Commissary kitchen with a view of Lake Union

"We wanted to build a culture: a fun place to work, access to healthy food, a place that rewarded hard work. That culture started at the first store, and our metrics are strong. Turnover is below industry standards. Over the past two years, we haven't lost a GM, and have tripled in size, and all GMs have been promoted from within." They've continued to fund their growth externally due to the fast pace of growth. In the first two weeks of April, they opened three stores, including one at the Central Terminal at Sea-Tac International Airport. The airport location also offers breakfast and soups.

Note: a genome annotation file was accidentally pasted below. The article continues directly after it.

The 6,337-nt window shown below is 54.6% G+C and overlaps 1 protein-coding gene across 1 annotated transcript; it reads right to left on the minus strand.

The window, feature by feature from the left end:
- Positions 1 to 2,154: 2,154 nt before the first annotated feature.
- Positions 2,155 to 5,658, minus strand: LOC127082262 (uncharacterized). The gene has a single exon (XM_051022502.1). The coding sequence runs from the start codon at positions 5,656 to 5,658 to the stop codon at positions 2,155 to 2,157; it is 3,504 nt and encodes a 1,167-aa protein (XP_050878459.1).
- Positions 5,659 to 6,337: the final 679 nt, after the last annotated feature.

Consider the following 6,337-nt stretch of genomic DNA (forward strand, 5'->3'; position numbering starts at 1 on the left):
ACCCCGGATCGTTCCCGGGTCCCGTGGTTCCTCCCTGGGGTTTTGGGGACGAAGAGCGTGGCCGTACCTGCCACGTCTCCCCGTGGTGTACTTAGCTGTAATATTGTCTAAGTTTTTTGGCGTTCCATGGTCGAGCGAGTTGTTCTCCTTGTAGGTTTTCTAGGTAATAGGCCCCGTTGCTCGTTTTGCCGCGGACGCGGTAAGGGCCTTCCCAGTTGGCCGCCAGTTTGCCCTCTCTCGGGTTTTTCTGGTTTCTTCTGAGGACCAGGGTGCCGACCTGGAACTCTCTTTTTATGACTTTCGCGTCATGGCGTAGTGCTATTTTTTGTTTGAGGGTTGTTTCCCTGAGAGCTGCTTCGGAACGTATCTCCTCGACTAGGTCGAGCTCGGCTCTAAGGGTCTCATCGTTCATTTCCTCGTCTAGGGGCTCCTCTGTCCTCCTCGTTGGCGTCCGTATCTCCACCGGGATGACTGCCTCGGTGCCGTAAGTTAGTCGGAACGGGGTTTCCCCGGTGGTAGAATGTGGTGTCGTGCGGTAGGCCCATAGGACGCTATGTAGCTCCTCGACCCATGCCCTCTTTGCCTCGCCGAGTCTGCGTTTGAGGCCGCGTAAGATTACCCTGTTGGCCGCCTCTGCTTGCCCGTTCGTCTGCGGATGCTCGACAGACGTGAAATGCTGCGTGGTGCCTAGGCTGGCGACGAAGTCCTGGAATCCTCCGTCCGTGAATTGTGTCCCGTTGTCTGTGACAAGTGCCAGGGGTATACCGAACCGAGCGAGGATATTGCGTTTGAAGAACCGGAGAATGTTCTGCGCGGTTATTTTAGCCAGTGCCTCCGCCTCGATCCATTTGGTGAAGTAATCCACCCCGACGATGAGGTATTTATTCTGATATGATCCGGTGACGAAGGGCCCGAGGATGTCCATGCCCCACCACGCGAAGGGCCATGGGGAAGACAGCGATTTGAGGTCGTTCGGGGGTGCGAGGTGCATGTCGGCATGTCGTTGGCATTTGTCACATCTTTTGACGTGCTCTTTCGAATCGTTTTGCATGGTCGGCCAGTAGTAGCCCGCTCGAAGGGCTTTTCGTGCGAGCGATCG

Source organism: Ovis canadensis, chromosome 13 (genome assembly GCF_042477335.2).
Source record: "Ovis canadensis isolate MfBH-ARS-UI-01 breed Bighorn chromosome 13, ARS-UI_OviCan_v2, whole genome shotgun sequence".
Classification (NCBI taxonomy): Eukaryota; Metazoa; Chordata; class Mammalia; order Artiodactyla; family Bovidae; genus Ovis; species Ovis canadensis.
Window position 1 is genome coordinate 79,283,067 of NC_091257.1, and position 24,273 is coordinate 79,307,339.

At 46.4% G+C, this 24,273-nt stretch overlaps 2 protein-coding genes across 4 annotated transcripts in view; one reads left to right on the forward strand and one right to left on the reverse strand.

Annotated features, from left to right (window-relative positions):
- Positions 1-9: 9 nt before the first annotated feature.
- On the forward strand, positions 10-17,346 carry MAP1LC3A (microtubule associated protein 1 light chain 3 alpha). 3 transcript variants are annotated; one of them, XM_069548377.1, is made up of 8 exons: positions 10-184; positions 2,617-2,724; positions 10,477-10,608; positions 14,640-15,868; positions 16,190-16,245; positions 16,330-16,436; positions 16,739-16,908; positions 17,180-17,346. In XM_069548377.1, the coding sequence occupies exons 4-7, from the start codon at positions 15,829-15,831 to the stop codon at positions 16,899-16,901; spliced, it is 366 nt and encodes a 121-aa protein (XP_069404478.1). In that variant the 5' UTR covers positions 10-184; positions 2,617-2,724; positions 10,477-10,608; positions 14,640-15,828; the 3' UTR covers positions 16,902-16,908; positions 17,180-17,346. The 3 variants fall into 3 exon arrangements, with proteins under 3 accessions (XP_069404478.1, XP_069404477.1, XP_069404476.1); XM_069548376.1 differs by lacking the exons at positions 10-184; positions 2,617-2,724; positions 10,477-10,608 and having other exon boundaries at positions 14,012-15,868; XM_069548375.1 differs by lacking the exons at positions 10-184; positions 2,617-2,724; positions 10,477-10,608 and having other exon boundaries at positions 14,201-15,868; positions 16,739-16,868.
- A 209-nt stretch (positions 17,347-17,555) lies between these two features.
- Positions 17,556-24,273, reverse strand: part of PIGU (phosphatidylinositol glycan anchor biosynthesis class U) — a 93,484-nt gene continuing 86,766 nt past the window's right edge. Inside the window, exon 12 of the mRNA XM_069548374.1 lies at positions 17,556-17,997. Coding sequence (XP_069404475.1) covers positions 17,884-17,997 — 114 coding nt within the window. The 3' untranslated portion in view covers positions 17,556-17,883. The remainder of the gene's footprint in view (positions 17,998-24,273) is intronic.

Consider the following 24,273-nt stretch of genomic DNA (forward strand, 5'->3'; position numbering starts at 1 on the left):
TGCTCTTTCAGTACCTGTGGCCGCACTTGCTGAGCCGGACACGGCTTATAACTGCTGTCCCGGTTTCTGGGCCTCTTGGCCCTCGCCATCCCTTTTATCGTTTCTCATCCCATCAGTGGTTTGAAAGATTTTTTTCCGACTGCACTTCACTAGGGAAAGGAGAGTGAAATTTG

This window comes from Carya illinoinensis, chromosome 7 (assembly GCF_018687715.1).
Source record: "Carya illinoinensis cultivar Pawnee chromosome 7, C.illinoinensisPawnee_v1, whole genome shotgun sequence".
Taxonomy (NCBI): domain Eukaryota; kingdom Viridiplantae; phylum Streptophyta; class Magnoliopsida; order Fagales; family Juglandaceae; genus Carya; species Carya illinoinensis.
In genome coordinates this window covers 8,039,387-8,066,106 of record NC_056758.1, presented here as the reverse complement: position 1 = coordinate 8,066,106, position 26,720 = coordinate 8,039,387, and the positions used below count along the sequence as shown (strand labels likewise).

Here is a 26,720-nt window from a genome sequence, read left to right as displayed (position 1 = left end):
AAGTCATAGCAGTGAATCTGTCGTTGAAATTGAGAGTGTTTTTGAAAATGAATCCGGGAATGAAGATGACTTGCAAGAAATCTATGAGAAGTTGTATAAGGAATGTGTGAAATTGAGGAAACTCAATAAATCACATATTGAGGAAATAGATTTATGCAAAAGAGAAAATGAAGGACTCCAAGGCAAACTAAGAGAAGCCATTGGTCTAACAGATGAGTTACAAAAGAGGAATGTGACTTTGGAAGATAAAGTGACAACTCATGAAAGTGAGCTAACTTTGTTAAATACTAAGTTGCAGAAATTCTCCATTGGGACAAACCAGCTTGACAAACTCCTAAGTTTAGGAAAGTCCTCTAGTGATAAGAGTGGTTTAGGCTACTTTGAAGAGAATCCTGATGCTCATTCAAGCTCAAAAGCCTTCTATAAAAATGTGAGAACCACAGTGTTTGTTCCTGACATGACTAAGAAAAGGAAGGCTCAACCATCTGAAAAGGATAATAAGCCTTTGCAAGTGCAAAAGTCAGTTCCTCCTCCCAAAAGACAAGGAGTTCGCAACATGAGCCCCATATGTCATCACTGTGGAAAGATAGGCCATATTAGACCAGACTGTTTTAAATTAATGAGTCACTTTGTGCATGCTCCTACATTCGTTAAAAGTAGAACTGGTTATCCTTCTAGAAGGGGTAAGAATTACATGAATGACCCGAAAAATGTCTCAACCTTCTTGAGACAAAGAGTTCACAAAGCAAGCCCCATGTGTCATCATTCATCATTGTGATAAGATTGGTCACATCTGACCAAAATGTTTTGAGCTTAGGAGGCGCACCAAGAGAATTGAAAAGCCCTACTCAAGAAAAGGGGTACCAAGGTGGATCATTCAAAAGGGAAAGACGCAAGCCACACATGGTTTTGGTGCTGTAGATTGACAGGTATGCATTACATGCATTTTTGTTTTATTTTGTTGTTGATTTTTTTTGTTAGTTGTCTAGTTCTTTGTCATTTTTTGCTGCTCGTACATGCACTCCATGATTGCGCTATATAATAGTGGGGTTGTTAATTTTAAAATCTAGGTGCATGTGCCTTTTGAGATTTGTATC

Tom Small came on as COO in November 2016. He has a long background in culinary with Opper Melang, Restaurants Unlimited, The Lobster Shop, Nordstrom, and is developing new menu items. At the end of March 2019, Ryan left to open his own restaurant, Arriba Cantina.

"Overall, we want to make life healthier for our staff, guests, and communities, and create a sustainable business," says Hunter. With 18 stores, we can only hope they have the energy to sustain themselves. At least we know they're eating right.

evergreens.com

Connie Adams/June 2019